Choosing the Best Two Way Radio
How to Choose Two-way Radios
Do you want to keep in touch with others while you are on a road trip? How about at a State Fair? A skiing trip? How about hunting or fishing? There are many reasons that you may want or need to keep in contact with others.
Well, that's exactly why two-way radios exist.
I have written some tips to help you set realistic expectations and decide which model is best for you.
Q: What types of two-way radios are available?
A: You can choose from 4 types:
- GMRS (General Mobile Radio Service) - These are higher powered
radios that typically offer 1 or 2 watts of power. GMRS signals can
travel on any GMRS or FRS bands for a total of 22 channels. Small, yet powerful, they tend to be the most versatile and popular.
- FRS (Family Radio Service) - These are lower powered radios that operate with a half-watt of power. They can transmit on 7 shared FRS/GMRS and 7 FRS-specific channels (which are channels 1-7) for a total of 14 channels.
- MURS (Multi-Use Radio Service) - This is an unlicensed two-way radio service between 151.820 and 154.600 MHz. It has 5 channels available. The power output is limited to 2 watts. These are the least commonly used radios.
- CB (Citizens Band) - Personal Radio Service between 26.9 and 27.5 MHz. CB was the first popular American radio service. The maximum legal CB power output level in the U.S. is 4 and 12 watts, depending upon usage. It has 40 channels available. It usually requires a very long antenna.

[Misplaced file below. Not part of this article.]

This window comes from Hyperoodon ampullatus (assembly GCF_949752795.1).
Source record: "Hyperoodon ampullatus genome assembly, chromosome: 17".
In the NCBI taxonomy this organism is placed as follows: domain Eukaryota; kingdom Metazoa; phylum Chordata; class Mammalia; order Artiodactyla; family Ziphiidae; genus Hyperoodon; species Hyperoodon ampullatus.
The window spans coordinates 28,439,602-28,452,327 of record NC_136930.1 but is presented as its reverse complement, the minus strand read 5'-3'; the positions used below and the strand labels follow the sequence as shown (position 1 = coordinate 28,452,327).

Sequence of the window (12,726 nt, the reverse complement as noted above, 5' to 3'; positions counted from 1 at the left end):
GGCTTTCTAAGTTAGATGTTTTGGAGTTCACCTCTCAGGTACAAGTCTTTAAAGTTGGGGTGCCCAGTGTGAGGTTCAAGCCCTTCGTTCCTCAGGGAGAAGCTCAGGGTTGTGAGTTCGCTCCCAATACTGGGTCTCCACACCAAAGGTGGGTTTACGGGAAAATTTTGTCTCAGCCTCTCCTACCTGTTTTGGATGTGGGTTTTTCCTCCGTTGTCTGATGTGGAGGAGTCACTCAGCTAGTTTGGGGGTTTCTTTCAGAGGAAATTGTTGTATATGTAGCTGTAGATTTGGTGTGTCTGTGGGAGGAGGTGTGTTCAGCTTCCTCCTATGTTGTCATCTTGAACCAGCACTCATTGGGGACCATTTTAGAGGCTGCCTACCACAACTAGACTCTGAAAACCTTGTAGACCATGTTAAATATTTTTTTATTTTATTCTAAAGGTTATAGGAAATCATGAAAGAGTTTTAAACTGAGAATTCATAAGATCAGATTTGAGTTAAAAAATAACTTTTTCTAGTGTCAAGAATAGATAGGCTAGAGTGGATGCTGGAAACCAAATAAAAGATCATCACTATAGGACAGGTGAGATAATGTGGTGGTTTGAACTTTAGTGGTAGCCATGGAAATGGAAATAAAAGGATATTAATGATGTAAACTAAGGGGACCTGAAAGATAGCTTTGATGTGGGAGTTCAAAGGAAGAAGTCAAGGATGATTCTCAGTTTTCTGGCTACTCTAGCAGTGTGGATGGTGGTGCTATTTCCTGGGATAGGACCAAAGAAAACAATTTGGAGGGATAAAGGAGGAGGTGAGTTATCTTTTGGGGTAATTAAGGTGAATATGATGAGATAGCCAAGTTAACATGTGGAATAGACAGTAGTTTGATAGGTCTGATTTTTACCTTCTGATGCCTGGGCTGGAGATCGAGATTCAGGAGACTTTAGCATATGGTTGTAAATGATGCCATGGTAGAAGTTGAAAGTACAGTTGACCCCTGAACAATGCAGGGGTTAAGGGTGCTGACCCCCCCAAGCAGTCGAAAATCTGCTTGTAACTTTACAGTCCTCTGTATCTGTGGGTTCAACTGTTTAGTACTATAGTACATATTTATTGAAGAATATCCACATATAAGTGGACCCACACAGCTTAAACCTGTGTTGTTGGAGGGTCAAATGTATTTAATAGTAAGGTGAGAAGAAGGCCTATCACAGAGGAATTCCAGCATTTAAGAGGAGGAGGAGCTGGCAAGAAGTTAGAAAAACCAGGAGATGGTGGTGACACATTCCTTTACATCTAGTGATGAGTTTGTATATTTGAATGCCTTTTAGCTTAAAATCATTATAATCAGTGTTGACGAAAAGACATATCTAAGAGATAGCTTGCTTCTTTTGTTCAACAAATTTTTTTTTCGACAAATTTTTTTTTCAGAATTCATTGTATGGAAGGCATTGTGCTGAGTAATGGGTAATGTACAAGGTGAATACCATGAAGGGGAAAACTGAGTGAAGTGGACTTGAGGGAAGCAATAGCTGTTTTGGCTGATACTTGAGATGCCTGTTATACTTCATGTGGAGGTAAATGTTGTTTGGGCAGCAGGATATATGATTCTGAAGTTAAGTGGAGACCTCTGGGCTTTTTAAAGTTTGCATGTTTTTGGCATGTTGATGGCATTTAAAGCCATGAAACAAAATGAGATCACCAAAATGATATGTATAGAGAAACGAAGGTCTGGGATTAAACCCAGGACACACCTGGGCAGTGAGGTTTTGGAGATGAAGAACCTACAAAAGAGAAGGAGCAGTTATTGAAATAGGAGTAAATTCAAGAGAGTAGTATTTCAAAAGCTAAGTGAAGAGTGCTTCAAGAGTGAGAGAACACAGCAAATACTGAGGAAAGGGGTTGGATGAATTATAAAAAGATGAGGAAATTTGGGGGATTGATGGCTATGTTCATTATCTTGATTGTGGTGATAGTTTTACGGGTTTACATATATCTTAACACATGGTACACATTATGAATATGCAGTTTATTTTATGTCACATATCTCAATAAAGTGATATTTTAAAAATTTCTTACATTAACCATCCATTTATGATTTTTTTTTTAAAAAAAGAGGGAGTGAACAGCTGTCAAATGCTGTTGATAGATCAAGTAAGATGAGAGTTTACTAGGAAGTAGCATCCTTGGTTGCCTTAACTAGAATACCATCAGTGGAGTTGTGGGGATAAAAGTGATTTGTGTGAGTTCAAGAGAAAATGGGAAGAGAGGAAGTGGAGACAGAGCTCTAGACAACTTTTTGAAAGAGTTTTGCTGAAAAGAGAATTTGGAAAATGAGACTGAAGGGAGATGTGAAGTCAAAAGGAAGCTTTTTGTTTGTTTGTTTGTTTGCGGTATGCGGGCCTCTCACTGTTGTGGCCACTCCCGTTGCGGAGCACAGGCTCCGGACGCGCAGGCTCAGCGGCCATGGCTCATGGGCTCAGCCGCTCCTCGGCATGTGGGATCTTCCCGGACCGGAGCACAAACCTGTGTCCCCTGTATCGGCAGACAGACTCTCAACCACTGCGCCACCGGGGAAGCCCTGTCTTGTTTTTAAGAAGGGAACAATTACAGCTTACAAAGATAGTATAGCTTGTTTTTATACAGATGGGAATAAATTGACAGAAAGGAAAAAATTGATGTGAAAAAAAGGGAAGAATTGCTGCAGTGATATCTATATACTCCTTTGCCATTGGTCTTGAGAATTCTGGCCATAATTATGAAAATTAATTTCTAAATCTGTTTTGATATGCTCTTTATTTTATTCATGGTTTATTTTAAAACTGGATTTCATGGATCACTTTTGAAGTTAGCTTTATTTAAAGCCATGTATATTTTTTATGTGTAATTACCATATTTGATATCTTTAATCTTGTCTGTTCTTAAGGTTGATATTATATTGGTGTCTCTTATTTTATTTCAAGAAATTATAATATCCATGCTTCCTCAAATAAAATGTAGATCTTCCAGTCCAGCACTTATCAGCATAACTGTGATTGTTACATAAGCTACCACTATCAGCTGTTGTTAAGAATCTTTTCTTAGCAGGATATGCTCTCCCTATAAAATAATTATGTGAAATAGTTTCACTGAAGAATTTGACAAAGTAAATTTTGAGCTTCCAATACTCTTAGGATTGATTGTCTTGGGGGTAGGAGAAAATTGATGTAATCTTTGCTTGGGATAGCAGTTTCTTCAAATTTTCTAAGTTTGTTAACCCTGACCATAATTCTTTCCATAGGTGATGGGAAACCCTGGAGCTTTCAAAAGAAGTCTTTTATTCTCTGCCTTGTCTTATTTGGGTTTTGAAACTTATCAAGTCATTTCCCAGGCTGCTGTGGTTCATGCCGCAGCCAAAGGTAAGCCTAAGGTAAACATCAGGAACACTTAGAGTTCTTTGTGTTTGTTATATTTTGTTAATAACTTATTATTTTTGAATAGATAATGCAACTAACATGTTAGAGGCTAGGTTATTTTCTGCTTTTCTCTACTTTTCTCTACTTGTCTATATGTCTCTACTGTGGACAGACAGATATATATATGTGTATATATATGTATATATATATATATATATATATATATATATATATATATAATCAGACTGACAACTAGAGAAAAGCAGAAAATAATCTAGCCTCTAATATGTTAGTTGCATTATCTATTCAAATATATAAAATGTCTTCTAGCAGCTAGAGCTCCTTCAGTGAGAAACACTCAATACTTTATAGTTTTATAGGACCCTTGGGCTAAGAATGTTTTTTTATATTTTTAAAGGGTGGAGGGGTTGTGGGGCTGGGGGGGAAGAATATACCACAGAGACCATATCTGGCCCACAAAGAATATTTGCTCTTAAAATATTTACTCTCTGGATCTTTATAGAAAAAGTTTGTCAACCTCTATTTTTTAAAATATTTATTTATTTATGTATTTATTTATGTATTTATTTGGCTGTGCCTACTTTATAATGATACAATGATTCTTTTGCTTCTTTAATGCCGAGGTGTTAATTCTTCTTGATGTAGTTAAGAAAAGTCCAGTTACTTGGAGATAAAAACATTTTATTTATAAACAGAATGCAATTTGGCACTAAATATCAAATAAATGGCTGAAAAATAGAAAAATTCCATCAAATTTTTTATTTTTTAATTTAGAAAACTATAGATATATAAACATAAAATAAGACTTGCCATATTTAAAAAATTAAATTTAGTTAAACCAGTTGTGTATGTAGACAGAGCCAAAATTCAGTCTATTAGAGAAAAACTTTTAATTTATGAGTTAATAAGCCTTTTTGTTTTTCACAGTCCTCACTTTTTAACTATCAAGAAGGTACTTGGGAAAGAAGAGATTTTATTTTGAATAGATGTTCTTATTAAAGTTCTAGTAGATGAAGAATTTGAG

Most of the FRS and GMRS two-way radios available use all 22 channels available. They do this by taking advantage of the fact that GMRS channels allow for higher power output (between 1 and 5 watts) than do FRS channels.
Note: Any radio, even if it has 2 watts of power, automatically downgrades to a half watt of power when operating on the 7 FRS-specific channels.
You will find that most FRS radios also include the GMRS channels as well. Because of the lower wattage you will have the same maximum range (5 to 6 miles, even if it's on a GMRS channel).
Wattage effects range and clarity of the signal.
Range of Coverage
You will often see range claims ("Up to 25 miles") which are prominently displayed on the radio packaging.
So, what is the real-life range of two-way radios?